Ancient Egyptian Pyramids - For Kids
Most of the Egyptian pyramids were constructed as burial monuments for the Egyptian pharaohs. They were built of enormous stones in varying sizes; inside they contained corridors and chambers that housed many of the items the Egyptians thought the pharaohs would need in the afterlife. Due to the dryness of the desert where they were built, the contents were not subject to decay, mildew, or decomposition.
Size and Construction of the Pyramids
The pyramids were generally very large square structures made of limestone and all of them face due North. The Great Pyramid of Giza was the tallest structure in the world for almost 4,000 years and contains approximately 6 million tons of stone.
The Great Pyramid at Giza is one of the Seven Wonders of the World.
© Mariusz Kluzniak - The Great Pyramid at Giza
The great stones were held together by a mortar that, although the composition is known, modern science is unable to replicate. It is very fine and sturdy. Although the pyramids could be constructed using modern technology, modern science cannot duplicate the pyramids by using technology that was available at the time they were built.
Earlier pyramids have stair-stepped sides but those constructed later have smooth, flat sides. The Great Pyramid at Giza had polished sides made of highly-reflective Tura limestone. When sunlight reflected off it, the Giza pyramid looked like a great shining light. The Great Pyramid at Giza is the only one to have eight sides; all the rest of the pyramids have four sides.
© Héctor de Pereda - Pyramid Blocks
The Great Sphinx of Egypt 'protects' the Egyptian pyramids. With the body of a lion and the head of a man, this structure was intended to keep the burial tombs safe from the effects of angry gods and thieving humans. The pyramid tombs were placed to the left of the Nile River because that was considered to be the land of the dead.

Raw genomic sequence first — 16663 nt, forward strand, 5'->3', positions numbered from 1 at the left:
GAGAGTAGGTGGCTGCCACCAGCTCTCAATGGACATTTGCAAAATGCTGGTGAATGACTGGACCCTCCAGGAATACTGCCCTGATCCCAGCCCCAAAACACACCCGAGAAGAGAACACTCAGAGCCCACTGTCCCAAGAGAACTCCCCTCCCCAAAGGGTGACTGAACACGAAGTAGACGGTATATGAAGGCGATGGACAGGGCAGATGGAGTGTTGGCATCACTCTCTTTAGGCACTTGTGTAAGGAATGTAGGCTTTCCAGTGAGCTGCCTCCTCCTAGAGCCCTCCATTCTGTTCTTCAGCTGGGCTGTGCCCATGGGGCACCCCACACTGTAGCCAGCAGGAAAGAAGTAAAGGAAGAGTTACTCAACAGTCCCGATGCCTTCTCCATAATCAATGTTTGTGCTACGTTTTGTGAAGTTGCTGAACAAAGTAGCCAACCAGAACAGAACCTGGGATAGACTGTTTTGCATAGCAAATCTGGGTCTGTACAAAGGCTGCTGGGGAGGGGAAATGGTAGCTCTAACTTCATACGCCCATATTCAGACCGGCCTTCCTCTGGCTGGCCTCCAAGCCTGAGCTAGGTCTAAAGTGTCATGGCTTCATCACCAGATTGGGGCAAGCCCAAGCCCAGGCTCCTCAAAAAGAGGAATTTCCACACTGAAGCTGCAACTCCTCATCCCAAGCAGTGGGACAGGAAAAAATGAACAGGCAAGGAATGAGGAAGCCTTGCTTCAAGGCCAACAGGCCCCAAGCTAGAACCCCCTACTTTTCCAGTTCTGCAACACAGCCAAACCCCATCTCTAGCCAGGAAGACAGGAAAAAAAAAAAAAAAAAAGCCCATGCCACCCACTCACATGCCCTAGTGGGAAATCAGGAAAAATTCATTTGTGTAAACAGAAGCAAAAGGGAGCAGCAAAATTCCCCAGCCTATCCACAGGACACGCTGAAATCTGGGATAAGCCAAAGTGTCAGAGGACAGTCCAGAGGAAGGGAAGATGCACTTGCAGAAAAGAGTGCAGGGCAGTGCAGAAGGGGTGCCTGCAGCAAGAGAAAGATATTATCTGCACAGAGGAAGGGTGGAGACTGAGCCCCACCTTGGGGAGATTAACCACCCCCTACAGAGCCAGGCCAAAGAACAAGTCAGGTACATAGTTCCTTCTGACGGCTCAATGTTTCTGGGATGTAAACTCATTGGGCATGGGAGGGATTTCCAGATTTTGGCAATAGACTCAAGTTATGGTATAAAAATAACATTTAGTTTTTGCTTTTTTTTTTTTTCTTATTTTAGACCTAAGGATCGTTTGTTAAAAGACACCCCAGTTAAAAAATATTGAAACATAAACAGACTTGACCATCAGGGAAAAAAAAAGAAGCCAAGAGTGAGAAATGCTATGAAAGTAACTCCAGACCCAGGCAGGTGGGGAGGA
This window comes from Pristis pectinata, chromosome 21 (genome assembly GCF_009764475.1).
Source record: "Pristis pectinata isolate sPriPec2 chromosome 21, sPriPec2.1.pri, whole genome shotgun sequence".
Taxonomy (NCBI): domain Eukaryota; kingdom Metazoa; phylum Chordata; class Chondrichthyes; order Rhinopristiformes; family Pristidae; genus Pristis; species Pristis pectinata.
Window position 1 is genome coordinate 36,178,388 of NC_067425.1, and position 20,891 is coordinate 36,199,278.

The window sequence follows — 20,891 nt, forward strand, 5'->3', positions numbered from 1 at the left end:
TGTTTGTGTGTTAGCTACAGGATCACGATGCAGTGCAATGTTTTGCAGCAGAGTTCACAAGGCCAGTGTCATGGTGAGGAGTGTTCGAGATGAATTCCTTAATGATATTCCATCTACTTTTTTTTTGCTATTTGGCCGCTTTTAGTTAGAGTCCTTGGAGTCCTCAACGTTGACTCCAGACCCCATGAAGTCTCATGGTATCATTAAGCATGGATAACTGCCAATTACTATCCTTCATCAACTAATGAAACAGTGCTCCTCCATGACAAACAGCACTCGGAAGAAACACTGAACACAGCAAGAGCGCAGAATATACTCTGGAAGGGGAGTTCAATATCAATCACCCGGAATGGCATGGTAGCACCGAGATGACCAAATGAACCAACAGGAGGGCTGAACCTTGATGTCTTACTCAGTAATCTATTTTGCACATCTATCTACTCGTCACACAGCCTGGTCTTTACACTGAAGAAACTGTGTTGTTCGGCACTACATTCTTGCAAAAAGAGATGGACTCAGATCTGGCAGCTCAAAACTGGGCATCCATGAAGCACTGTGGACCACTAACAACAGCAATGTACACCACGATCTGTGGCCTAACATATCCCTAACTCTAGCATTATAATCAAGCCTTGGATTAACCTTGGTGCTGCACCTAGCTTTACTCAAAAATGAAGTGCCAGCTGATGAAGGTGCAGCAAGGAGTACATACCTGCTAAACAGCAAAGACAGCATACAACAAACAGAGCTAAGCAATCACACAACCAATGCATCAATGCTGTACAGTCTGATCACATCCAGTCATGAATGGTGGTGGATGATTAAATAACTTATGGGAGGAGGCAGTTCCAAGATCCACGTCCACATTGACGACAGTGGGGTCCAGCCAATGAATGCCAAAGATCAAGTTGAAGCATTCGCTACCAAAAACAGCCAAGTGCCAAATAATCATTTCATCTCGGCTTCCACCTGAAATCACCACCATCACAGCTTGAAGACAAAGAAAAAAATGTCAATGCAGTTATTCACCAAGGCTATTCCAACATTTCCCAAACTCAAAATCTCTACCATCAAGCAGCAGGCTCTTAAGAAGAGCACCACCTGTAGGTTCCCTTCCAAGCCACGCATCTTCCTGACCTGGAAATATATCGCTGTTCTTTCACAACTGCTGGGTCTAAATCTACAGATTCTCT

© Norman Walsh - The Great Sphinx guards the Pyramids
Purpose of the Pyramids
The pyramids were intended to provide a safe burial place for the pharaoh to pass on to the afterlife. Many had burial rooms for both the pharaoh and his wife. Except for one, all of the pharaohs were men. The pyramids also contained gold and silver artifacts as well as food and drink for the pharaoh to use in his journey to the afterlife.
© Shelby Root - Egyptian Tomb
The Egyptians were a multi-theistic society. That is, they worshiped many gods and believed that the pharaohs were their direct link to the gods. The pharaohs transitioned to gods after they died, thus the attention to the Pharaoh's needs in the afterlife.
Paintings and inscriptions that decorate the interior of the pyramids provide us with information about the lives of the Egyptians. Many of these paintings depict the daily lives of the pharaohs and from them we can learn much about the pharaohs. For example, King Tutankhamen is usually depicted in a seated position. This corroborates findings from his sarcophagus that indicate that King Tut had a club foot, which would have prohibited him from standing for extended periods of time.
© Jean-Paul Remy - Paintings from the Tomb of Tutankhamun
Curses and physical traps were place on and in the pyramids in order to protect them and deter thieves and robbers from looting the tomb. However, most of the pyramids have had their treasures looted and are in a considerably worse condition than they were at the time of their construction.